A physical exam combined with further testing may be required to identify the underlying cause of your swallowing problem.


Your physician will begin by performing a physical exam and discussing your symptoms and history. During the assessment, your physician will want to know the following:

  • How long you’ve had symptoms
  • Whether your symptoms come and go or are getting worse
  • Whether you’re having trouble swallowing solids, liquids, or both
  • Whether you've lost weight

While the physical exam and symptom assessment may be enough to reach an initial diagnosis of dysphagia, further testing is required to identify the underlying cause of your swallowing problem.

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Woman explains throat pain to male doctor.


Swallowing is a complex process that may be disrupted by any number of different conditions. Because dysphagia has so many potential causes, your doctor may use a variety of different tests to determine the cause of your swallowing symptoms.


In a swallowing study, your physician will have you swallow barium-coated foods of various consistencies. The barium coating makes the foods visible on an x-ray as you chew and swallow. Your physician can watch the food as it moves from your mouth and esophagus into your stomach, identifying any issues that may be interfering with your swallowing process.


Esophageal manometry is a test that measures pressure inside your esophagus to determine whether it’s working properly. During the procedure, a catheter with pressure sensors is inserted through your nose down your esophagus and into your stomach. The sensors measure the rhythmic muscle contractions that occur inside your esophagus when you chew and swallow. This provides diagnostic information about the movement (motility) of food through your esophagus.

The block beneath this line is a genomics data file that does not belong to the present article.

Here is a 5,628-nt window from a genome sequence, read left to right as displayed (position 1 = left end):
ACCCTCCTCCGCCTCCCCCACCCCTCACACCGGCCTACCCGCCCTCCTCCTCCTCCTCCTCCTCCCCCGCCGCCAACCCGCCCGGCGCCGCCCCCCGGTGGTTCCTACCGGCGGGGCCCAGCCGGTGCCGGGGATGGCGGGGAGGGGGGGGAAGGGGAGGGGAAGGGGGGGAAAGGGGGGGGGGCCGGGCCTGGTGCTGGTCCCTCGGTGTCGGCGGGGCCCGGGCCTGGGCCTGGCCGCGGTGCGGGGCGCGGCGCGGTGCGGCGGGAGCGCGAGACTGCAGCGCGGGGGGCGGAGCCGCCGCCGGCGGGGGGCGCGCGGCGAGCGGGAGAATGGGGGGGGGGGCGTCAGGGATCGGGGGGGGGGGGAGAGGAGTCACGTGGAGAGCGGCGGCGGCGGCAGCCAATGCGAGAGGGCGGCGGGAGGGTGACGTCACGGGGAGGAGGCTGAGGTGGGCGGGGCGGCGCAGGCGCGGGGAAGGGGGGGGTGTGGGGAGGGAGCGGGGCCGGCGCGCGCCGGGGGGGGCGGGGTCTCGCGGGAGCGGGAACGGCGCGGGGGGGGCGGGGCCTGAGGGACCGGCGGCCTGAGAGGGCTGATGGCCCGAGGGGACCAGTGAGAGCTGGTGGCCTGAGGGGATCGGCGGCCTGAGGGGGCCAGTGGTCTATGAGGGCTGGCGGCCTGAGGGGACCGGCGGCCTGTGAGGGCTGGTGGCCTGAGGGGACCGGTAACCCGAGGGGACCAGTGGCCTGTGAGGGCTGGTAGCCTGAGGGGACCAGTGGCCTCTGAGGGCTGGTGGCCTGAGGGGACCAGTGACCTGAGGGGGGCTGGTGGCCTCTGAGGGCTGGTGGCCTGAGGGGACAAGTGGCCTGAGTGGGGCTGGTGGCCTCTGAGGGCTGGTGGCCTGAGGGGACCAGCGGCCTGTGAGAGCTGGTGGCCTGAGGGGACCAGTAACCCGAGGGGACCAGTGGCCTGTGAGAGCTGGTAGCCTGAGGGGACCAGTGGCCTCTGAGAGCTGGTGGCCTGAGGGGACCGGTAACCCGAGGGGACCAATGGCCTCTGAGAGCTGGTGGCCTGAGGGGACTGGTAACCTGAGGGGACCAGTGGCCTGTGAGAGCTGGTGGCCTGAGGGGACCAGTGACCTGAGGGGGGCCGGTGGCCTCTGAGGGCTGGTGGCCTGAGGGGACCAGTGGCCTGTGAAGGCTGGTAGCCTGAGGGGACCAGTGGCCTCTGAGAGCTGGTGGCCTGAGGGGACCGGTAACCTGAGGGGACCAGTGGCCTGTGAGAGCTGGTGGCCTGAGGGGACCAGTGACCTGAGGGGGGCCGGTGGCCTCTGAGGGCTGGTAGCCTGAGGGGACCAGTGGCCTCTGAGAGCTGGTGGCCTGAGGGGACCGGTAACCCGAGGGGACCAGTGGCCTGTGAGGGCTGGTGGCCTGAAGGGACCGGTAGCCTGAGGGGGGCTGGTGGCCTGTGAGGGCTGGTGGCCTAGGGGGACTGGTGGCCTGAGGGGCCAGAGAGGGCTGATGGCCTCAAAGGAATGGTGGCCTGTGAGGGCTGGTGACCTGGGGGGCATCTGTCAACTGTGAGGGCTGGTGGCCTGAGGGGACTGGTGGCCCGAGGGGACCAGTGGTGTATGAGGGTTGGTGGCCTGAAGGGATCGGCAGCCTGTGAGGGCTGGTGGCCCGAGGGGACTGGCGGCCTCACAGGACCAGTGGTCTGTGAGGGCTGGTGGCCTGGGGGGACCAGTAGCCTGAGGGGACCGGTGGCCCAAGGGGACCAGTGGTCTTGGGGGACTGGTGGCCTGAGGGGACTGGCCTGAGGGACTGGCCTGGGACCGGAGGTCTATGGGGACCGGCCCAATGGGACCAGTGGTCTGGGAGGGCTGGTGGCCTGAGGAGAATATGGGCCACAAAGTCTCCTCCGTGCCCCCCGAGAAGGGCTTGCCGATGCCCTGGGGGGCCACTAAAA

An esophagogastroduodenoscopy (EGD) is an endoscopy of your upper gastrointestinal tract. In an EGD procedure, your physician passes an endoscope (a flexible tube with a small camera attached to the end) down the length of your esophagus to diagnose symptoms in your upper GI tract. An EGD is typically performed under sedation.


In many cases, an EGD alone is not enough to diagnose dysphagia. As many as 78% of endoscopies performed on patients with esophageal symptoms are inconclusive.The Endoflip™ impedance planimetry system simplifies your path to diagnosis when you are struggling with problems swallowing. Endoflip is a minimally-invasive endoscopic tool that helps identify motility disorders by providing real-time pressure and dimension measurements in the esophagus.

Endoflip provides additional data that helps physicians better diagnose motility disorders. Endoflip can be administered during an EGD, allowing both tests to be completed at once. This eliminates excessive testing, reduces the need for repeat visits, and lowers risk by avoiding subsequent sedation.

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Information and resources on this site should not be used as a substitute for medical advice from your doctor. Always discuss diagnosis and treatment information including risks with your doctor. Keep in mind that all treatment and outcome results are specific to the individual patient. Results may vary.


Lambert R. Digestive endoscopy: Relevance of negative findings. Italian journal of gastroenterology and hepatology. 1999;31(8):761-72